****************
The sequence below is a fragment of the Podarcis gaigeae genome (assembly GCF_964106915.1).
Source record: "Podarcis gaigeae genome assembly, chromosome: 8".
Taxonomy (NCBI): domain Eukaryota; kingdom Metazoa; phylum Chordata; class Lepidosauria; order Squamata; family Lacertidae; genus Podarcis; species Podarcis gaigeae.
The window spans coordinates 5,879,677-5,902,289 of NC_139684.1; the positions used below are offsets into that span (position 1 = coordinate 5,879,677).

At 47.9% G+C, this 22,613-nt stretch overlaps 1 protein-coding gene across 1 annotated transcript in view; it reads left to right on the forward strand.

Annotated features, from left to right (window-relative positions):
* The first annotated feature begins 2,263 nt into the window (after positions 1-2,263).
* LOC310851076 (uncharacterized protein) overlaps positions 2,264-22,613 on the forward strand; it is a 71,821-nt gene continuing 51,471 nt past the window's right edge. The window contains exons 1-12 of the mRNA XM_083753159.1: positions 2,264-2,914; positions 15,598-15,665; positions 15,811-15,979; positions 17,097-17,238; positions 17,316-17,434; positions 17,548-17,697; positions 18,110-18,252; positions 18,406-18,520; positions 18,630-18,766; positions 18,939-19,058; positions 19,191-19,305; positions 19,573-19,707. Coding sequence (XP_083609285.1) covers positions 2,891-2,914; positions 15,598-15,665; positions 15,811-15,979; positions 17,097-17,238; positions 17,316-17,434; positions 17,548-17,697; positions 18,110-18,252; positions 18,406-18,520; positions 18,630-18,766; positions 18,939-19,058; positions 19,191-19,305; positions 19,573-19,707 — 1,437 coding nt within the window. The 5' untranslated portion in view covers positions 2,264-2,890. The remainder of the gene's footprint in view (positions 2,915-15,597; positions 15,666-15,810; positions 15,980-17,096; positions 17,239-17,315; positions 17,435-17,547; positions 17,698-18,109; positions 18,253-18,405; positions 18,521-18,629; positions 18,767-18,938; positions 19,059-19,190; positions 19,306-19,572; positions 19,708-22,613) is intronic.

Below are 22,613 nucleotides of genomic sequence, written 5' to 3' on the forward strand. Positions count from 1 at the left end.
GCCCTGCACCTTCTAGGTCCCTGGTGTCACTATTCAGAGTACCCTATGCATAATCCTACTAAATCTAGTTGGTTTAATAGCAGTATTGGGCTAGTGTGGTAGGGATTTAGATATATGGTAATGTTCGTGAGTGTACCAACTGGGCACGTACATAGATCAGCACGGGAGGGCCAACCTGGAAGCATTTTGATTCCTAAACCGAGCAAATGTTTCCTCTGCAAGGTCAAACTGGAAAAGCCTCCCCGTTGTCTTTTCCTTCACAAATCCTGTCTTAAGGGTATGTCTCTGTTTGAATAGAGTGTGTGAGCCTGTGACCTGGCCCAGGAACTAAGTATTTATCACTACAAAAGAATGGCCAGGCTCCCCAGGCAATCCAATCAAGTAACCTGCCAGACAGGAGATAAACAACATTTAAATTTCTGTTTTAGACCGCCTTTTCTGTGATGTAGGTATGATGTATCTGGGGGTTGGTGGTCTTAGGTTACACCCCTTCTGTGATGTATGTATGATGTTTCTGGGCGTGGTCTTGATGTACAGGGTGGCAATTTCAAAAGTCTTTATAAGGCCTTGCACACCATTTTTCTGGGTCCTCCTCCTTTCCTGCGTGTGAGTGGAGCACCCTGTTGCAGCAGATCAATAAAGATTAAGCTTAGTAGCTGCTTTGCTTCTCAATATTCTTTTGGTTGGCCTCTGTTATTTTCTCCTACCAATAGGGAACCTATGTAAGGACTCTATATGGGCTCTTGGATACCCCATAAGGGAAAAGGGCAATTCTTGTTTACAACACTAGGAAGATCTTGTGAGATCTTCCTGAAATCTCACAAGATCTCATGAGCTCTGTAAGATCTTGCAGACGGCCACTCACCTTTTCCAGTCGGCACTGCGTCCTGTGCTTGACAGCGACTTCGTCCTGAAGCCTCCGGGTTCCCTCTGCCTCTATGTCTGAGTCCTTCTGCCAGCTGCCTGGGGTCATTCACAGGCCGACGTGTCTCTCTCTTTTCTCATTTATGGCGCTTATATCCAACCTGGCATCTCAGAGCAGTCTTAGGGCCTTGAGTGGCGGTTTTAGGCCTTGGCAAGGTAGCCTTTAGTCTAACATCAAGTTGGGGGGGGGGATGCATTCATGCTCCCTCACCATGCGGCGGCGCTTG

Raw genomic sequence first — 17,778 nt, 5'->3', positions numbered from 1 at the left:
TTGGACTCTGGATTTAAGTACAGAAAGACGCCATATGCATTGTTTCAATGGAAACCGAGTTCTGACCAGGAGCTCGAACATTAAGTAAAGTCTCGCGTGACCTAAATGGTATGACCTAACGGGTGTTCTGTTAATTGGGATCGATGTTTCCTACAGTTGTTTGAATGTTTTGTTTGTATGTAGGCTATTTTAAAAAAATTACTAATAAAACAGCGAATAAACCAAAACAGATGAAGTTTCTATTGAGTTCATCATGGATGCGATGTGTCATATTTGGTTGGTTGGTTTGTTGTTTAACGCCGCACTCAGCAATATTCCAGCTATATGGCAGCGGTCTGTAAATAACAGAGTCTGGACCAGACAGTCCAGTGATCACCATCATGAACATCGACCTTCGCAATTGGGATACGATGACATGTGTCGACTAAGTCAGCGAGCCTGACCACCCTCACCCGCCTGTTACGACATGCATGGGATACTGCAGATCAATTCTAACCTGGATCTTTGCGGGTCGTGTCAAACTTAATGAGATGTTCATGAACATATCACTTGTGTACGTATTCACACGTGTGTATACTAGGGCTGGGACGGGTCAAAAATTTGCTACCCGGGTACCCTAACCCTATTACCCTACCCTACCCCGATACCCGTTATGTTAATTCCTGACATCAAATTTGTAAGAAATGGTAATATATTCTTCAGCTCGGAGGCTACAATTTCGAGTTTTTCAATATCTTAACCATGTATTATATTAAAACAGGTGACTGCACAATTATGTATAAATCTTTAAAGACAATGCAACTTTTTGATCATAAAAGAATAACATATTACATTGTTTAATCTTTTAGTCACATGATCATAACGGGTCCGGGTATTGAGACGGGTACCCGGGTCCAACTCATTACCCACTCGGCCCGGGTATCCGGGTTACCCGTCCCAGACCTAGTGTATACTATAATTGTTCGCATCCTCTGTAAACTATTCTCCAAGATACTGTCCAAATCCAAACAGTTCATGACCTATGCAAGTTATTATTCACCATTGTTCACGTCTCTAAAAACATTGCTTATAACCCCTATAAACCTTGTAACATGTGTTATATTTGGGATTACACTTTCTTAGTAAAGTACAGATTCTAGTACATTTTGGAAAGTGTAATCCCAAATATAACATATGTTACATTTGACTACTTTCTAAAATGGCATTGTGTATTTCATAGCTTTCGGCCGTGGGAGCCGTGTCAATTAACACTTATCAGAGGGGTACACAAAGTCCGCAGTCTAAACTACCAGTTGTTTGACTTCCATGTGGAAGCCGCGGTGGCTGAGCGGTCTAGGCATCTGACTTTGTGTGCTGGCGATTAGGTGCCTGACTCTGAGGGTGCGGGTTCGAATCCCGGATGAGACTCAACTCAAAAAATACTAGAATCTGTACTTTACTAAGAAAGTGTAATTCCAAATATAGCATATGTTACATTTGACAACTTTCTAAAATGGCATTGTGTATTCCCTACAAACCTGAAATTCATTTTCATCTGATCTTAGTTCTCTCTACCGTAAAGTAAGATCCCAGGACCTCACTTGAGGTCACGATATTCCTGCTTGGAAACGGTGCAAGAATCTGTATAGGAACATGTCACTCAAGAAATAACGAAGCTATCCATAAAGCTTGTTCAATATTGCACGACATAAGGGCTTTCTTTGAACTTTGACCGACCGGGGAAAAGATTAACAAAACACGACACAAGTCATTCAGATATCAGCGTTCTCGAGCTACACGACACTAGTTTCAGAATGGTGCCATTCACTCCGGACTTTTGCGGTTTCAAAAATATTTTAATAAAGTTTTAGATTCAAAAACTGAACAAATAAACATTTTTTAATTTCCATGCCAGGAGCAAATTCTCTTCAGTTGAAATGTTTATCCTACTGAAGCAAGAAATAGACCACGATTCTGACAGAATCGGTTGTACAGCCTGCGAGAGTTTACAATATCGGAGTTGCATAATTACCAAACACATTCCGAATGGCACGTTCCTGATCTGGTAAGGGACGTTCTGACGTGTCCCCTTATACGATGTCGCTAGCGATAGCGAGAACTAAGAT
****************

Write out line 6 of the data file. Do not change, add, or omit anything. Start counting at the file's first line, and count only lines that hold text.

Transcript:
Annotated features, from left to right (window-relative positions):